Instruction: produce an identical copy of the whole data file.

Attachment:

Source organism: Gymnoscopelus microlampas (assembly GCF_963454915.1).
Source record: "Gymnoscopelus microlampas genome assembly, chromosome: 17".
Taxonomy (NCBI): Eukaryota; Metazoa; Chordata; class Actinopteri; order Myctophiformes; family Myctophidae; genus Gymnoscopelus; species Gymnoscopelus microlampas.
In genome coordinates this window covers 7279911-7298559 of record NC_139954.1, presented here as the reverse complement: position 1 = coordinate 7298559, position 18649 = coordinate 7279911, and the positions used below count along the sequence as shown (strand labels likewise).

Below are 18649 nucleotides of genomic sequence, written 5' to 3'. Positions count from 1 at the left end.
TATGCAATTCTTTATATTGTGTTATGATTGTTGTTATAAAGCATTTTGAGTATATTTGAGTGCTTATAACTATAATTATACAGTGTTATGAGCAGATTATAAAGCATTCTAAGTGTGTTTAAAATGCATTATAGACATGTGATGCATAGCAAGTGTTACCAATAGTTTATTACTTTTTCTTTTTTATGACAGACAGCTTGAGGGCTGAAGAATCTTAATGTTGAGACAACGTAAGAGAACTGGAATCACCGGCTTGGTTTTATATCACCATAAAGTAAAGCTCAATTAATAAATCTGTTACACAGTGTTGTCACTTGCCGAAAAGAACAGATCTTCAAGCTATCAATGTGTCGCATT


Source organism: Gymnoscopelus microlampas (assembly GCF_963454915.1).
Source record: "Gymnoscopelus microlampas genome assembly, chromosome: 17".
Taxonomy (NCBI): Eukaryota; Metazoa; Chordata; class Actinopteri; order Myctophiformes; family Myctophidae; genus Gymnoscopelus; species Gymnoscopelus microlampas.
In genome coordinates this window covers 7279911-7298559 of record NC_139954.1, presented here as the reverse complement: position 1 = coordinate 7298559, position 18649 = coordinate 7279911, and the positions used below count along the sequence as shown (strand labels likewise).

Below are 18649 nucleotides of genomic sequence, written 5' to 3'. Positions count from 1 at the left end.
TATGCAATTCTTTATATTGTGTTATGATTGTTGTTATAAAGCATTTTGAGTATATTTGAGTGCTTATAACTATAATTATACAGTGTTATGAGCAGATTATAAAGCATTCTAAGTGTGTTTAAAATGCATTATAGACATGTGATGCATAGCAAGTGTTACCAATAGTTTATTACTTTTTCTTTTTTATGACAGACAGCTTGAGGGCTGAAGAATCTTAATGTTGAGACAACGTAAGAGAACTGGAATCACCGGCTTGGTTTTATATCACCATAAAGTAAAGCTCAATTAATAAATCTGTTACACAGTGTTGTCACTTGCCGAAAAGAACAGATCTTCAAGCTATCAATGTGTCGCATT